Purdue professor to place experiments aboard suborbital flights


A cadre of private rocket companies is gearing up to offer suborbital joyrides for well-heeled tourists. Purdue University professor Stephen H. Collicott is making sure his students’ experiments are along for the ride.

Collicott, a professor of aeronautics and astronautics, is placing payloads with many of the new players. Any day, he’s scheduled to fly an experiment on New Shepard, the suborbital system developed by Blue Origin, the rocket company founded by Amazon founder Jeff Bezos.

collicott-steven-mug.jpg Collicott

Liftoff is imminent, but Collicott, who plans to be at the company’s Texas test range, can’t share the date.

“It’s soon,” he said. “I’m afraid that’s the best I can do.”

He’s also placed a down payment with Virgin Galactic to fly 200 pounds of experiments on the company’s tourist-hauling rocket plane, SpaceShipTwo.

And this summer, he’s booked flights on the “Vomit Comet”—the not-so-affectionate nickname for a large passenger plane operated by Zero Gravity Corp. that simulates weightlessness by flying in enormous parabolic arcs.

When the Vomit Comet reaches the top of each arc, it generates about 30 seconds of ersatz weightlessness.

These are busy times for his Purdue students, who are preparing numerous experiments.

“Between suborbital rockets and Vomit Comet flights, I think we’re up to 12 payloads right now,” Collicott said. “Some days it’s a scramble.”

Building payloads can be a mad dash, but getting a ride, even with so many players emerging, is still a waiting game.

collicott-factbox.gifCollicott reserved space with Virgin Galactic several years ago, when it looked as if its SpaceShipTwo would become operational at any moment. But then, on Oct. 21, 2014, it broke up in flight, killing one of the pilots. The company built a second ship and is just now getting back to testing.

“The impression I get right now is that their main focus is on getting to flight,” Collicott said. “And servicing the 800 people who have put in down payments for tourist trips.”

Scientists might be just as excited as the tourists. Virgin says it can haul 1,300 pounds of experiments on one trip. And one payload rack (about the size of a large steamer trunk and meant to replace a single passenger seat) costs a modest (for spaceflight) $50,000. Other suborbital providers charge similar prices.

Collicott got the opportunity to fly a Blue Origin payload back in 2009, but the explosion of the company’s test vehicle two years later forced a delay. A new ship launched last year. Its passenger capsule parachuted safely back to Earth, but the propulsion stage—which was supposed to land vertically like in a 1950s sci-fi movie—crashed. On the very next flight, however, the propulsion stage landed safely, and has been reused on two subsequent missions.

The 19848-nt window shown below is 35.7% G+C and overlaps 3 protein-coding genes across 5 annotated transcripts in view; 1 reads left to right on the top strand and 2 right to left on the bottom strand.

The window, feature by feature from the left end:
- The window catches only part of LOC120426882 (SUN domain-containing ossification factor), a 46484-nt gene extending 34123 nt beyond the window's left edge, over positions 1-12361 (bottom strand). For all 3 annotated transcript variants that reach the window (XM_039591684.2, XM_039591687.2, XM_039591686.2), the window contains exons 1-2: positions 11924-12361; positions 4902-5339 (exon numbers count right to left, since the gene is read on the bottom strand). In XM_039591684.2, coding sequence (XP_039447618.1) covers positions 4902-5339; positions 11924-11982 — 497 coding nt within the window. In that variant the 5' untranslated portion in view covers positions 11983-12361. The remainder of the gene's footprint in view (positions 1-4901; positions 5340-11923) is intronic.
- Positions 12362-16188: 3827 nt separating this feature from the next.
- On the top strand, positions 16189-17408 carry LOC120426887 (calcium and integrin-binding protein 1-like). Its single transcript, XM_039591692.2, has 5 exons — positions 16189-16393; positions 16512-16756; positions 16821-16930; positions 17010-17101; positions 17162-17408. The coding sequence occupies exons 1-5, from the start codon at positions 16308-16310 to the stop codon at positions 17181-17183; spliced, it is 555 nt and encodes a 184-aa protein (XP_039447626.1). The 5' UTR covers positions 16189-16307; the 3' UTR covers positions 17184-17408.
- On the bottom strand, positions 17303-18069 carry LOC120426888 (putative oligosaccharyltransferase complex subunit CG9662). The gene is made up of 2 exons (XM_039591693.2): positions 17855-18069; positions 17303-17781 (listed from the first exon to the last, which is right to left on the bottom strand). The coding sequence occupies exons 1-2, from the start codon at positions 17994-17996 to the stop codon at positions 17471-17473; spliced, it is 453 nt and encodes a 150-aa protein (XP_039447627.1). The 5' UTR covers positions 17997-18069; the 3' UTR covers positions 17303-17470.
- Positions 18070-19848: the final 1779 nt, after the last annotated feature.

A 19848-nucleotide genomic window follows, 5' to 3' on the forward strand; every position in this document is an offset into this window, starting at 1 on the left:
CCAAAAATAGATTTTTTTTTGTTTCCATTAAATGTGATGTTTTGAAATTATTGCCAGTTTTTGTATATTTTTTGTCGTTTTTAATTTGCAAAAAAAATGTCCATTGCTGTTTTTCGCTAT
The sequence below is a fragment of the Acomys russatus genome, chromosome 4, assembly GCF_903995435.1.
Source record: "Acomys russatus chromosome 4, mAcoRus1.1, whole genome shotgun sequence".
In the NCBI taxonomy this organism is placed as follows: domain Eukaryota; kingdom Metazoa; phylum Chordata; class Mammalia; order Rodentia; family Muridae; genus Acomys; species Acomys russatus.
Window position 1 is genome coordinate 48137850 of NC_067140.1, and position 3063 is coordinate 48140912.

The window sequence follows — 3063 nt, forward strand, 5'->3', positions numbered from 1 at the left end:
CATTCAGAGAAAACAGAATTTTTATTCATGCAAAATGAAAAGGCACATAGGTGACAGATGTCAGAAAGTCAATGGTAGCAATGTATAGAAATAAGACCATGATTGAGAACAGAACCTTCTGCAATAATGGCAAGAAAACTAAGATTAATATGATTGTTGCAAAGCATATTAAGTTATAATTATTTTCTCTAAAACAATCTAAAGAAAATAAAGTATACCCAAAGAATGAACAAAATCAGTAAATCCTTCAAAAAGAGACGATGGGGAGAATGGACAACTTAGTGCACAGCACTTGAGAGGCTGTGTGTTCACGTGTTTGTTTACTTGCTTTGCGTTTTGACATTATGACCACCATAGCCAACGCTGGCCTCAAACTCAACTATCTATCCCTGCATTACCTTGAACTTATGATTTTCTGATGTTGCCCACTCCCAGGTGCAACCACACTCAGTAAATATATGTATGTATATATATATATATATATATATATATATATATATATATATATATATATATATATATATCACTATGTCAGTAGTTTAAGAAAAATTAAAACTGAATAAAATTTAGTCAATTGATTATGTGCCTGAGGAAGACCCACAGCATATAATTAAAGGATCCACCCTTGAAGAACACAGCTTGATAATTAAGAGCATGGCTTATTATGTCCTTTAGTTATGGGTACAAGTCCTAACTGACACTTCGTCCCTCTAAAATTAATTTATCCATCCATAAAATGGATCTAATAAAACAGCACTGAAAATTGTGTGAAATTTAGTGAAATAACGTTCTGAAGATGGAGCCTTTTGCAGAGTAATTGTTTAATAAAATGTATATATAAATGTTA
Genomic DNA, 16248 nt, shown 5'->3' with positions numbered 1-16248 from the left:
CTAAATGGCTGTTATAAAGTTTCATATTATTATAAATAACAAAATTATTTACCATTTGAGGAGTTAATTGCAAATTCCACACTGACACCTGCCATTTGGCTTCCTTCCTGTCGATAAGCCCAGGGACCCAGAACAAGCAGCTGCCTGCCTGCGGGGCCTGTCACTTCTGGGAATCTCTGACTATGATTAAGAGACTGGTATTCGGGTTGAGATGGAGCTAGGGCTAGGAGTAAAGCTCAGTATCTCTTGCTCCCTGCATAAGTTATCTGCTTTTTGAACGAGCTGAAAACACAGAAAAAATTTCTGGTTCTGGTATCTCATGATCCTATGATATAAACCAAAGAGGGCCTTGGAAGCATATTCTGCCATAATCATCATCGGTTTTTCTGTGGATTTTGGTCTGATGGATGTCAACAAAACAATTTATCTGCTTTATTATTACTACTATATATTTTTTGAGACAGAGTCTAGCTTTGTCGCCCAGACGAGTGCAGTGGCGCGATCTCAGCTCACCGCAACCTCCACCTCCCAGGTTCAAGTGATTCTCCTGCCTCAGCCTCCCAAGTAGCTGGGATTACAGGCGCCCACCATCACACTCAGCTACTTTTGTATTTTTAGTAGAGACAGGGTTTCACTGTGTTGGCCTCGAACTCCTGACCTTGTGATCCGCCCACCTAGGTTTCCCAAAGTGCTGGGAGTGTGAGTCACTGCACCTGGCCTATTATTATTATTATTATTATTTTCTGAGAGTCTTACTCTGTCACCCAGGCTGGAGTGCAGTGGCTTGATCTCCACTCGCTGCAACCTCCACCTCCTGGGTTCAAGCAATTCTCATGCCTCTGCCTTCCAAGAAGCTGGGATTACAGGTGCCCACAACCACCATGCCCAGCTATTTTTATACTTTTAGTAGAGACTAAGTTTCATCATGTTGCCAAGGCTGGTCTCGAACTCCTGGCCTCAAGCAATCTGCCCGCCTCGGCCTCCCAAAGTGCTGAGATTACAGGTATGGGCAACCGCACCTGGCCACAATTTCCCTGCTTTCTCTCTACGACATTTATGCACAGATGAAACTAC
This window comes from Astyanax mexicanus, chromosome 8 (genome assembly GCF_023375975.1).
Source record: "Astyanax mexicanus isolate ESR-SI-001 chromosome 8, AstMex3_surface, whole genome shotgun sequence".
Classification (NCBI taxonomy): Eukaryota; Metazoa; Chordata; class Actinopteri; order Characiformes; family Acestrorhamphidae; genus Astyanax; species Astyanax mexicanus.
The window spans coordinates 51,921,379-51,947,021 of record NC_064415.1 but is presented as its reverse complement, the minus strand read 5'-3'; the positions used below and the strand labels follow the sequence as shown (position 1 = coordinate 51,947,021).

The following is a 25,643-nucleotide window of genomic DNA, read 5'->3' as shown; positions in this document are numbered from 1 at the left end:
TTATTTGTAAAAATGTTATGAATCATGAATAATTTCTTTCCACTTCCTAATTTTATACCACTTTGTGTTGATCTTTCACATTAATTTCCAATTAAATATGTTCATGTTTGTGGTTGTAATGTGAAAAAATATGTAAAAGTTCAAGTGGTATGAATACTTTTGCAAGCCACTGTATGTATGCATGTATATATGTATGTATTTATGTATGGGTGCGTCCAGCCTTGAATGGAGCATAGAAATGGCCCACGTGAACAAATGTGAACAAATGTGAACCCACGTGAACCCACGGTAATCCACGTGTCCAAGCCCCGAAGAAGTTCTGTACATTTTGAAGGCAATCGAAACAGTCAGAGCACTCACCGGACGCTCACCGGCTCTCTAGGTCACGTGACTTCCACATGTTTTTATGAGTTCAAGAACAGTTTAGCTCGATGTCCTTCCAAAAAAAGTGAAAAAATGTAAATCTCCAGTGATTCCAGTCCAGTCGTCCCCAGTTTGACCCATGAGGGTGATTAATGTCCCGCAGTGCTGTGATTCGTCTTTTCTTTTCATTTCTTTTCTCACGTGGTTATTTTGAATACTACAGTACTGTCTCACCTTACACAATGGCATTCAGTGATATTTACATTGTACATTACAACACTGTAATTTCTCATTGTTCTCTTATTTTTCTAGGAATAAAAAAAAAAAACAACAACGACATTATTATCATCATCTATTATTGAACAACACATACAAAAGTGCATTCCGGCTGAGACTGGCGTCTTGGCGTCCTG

“We’ll be flying again before the end of the year without customers on board,” Blue Origin’s business development manager, Erika Wagner, said last summer. “We’ll be doing commercial flights next year.”

So far, the trusty Vomit Comet is the only system operating regularly. It was scheduled to visit Indianapolis on May 28—not to do research but to offer joyrides. The cost: $4,950 for 15 parabolic maneuvers, each creating 20 to 30 seconds of weightlessness.

Though competition in the suborbital niche has been a long time coming, Collicott said the results will be worth the wait.

While hitching a ride on a NASA-sounding rocket could set you back $2.5 million, Virgin Galactic and another hopeful, XCOR Aerospace, quote fees of $50,000 for relatively large payloads. And the crewed systems offered by Blue Origin, Virgin Galactic and XCOR will allow researchers to go with their payloads. If that comes to pass, Collicott wouldn’t mind tagging along.

“It would be really cool,” he said. “For someone who, as an 8-year-old, watched Neil Armstrong walk on the moon, it would be a dream come true.”

For now, Collicott has to satisfy himself with trips on the Vomit Comet. Add up his Vomit Comet time, and Collicott reckons he’s slipped the surly bonds of Earth for maybe 15 minutes.

“I’d liken it to going off a high dive,” he said. “When you bounce up, you get a second of floating in the air. It’s like that feeling, but it just goes on and on.”•

Read more Innovation Issue stories.

Please enable JavaScript to view this content.

Story Continues Below

Editor's note: You can comment on IBJ stories by signing in to your IBJ account. If you have not registered, please sign up for a free account now. Please note our updated comment policy that will govern how comments are moderated.